70

I have an image $file ( eg ../image.jpg )

which has a mime type $type

How can I output it to the browser?

12 Answers 12

139
$file = '../image.jpg';
$type = 'image/jpeg';
header('Content-Type:'.$type);
header('Content-Length: ' . filesize($file));
readfile($file);
| improve this answer | |
  • 16
    PHP and/or the server will take care of the content-length for you. – Matthew Scharley Dec 5 '09 at 10:48
  • 1
    The content length header for convenience. – Emre Yazici Dec 5 '09 at 10:51
  • 2
    For some reason filesize failed for me when trying to access the image by absolute path, so I commented that line and the code is working fine. – kiranvj Mar 30 '13 at 12:59
  • 14
    It's better to avoid putting Content-Length especially if you have GZip enabled on your webserver, because you'll be telling the browser to expect more bytes than actually arrive, and it will wait to time out. This can have bad consequences if e.g. you have JS waiting for the event. – Coder May 23 '14 at 14:10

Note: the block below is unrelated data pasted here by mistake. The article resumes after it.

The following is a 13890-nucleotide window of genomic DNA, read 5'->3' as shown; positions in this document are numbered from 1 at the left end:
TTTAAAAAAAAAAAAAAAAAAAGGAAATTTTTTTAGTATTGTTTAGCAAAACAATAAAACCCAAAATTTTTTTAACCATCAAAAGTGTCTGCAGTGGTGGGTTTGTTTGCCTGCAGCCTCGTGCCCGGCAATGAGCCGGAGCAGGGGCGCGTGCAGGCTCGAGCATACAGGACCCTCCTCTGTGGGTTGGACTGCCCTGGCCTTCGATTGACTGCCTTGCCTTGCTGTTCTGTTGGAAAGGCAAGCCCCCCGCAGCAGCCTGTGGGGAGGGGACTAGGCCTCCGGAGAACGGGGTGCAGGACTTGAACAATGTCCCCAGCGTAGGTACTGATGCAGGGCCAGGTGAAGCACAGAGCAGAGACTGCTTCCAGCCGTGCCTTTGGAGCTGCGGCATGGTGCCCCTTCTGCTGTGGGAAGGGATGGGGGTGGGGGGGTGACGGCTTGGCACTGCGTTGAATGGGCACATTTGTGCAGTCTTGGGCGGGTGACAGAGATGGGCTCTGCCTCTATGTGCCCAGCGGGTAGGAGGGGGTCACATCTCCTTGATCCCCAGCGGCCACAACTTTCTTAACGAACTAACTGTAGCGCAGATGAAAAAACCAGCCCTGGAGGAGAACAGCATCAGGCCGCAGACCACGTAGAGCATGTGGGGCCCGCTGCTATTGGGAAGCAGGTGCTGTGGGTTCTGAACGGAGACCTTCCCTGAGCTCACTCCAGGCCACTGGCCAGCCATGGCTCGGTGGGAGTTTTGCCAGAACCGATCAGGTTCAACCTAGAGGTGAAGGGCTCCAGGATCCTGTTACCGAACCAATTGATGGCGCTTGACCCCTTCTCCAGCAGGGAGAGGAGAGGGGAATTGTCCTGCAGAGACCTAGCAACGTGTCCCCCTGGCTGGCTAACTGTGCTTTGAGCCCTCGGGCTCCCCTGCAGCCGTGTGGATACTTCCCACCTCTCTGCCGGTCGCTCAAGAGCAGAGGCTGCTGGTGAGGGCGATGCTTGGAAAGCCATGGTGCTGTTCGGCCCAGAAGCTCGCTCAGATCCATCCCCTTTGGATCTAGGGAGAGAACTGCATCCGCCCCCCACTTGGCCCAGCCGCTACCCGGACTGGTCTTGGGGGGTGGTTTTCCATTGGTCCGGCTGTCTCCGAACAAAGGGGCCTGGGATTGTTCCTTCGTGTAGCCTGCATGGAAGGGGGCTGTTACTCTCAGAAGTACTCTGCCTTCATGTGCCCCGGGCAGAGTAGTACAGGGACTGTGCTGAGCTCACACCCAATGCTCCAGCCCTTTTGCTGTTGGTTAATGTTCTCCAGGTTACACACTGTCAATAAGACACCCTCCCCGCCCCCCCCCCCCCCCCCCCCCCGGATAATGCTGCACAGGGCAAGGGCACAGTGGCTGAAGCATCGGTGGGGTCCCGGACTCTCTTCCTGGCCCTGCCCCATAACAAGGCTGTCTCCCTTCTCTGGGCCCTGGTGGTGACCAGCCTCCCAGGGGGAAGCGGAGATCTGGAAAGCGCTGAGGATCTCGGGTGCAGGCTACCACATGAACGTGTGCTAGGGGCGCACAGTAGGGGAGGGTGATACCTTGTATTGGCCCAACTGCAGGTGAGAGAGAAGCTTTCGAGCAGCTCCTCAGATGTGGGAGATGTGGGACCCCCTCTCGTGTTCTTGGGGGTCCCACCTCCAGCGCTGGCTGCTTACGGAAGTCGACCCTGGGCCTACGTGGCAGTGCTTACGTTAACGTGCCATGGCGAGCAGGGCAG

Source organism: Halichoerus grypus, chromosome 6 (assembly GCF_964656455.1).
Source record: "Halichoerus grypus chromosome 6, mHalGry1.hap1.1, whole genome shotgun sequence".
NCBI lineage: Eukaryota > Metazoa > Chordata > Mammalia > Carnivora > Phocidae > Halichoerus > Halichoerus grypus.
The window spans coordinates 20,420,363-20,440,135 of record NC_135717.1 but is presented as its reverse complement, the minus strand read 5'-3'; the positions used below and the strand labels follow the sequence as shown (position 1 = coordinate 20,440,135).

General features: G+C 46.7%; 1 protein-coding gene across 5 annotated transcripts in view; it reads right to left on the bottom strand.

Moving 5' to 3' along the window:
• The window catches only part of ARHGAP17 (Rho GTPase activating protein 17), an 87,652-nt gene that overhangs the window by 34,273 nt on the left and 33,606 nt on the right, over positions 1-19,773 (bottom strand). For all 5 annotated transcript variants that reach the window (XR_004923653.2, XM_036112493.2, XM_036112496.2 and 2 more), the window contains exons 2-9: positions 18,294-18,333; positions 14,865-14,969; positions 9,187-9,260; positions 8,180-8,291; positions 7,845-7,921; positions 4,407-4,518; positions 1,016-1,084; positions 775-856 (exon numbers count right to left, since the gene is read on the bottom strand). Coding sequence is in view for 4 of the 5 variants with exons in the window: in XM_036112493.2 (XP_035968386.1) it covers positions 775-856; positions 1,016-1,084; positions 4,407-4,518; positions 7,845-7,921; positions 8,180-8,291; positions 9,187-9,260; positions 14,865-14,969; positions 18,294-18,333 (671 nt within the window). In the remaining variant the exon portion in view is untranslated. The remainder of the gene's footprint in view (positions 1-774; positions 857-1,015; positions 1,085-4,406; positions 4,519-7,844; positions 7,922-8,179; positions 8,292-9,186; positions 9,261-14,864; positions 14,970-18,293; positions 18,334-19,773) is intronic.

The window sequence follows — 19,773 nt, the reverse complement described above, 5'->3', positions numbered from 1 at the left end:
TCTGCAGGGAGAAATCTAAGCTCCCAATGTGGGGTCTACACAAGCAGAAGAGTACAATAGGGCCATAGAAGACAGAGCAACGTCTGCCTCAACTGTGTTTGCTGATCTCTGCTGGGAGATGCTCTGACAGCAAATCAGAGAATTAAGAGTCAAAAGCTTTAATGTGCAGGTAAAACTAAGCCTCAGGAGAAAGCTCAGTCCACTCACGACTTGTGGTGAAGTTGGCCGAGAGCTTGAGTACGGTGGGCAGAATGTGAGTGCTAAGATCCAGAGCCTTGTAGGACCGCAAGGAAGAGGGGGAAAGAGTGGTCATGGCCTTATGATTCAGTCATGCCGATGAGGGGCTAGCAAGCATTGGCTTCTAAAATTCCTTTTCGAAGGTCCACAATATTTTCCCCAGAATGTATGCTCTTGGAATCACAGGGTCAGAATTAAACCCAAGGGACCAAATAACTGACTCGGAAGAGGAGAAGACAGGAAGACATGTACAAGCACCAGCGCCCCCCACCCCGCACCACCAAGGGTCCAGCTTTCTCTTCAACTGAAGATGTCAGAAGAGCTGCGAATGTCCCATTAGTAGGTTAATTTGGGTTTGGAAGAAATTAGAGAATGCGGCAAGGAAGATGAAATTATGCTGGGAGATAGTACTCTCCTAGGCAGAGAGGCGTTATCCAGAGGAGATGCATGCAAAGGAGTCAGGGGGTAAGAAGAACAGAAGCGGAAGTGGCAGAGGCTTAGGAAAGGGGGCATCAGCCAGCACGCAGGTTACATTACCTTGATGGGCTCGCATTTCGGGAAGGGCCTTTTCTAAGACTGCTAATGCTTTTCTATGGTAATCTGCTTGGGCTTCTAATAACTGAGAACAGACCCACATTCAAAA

• Make sure Type in "Content-Type" is capitalized. I just ran into this where it was "Content-type" and it resulted in a bunch of gibberish – AllisonC Jun 21 '17 at 12:07
32

If you have the liberty to configure your webserver yourself, tools like mod_xsendfile (for Apache) are considerably better than reading and printing the file in PHP. Your PHP code would look like this:

header("Content-type: $type");
header("X-Sendfile: $file"); # make sure $file is the full path, not relative
exit();

mod_xsendfile picks up the X-Sendfile header and sends the file to the browser itself. This can make a real difference in performance, especially for big files. Most of the proposed solutions read the whole file into memory and then print it out. That's OK for a 20kbyte image file, but if you have a 200 MByte TIFF file, you're bound to get problems.

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  • interesting comment about file size and potential memory problems due to reading it all in – Ian Feb 8 '11 at 22:07
26
$file = '../image.jpg';

if (file_exists($file))
{
    $size = getimagesize($file);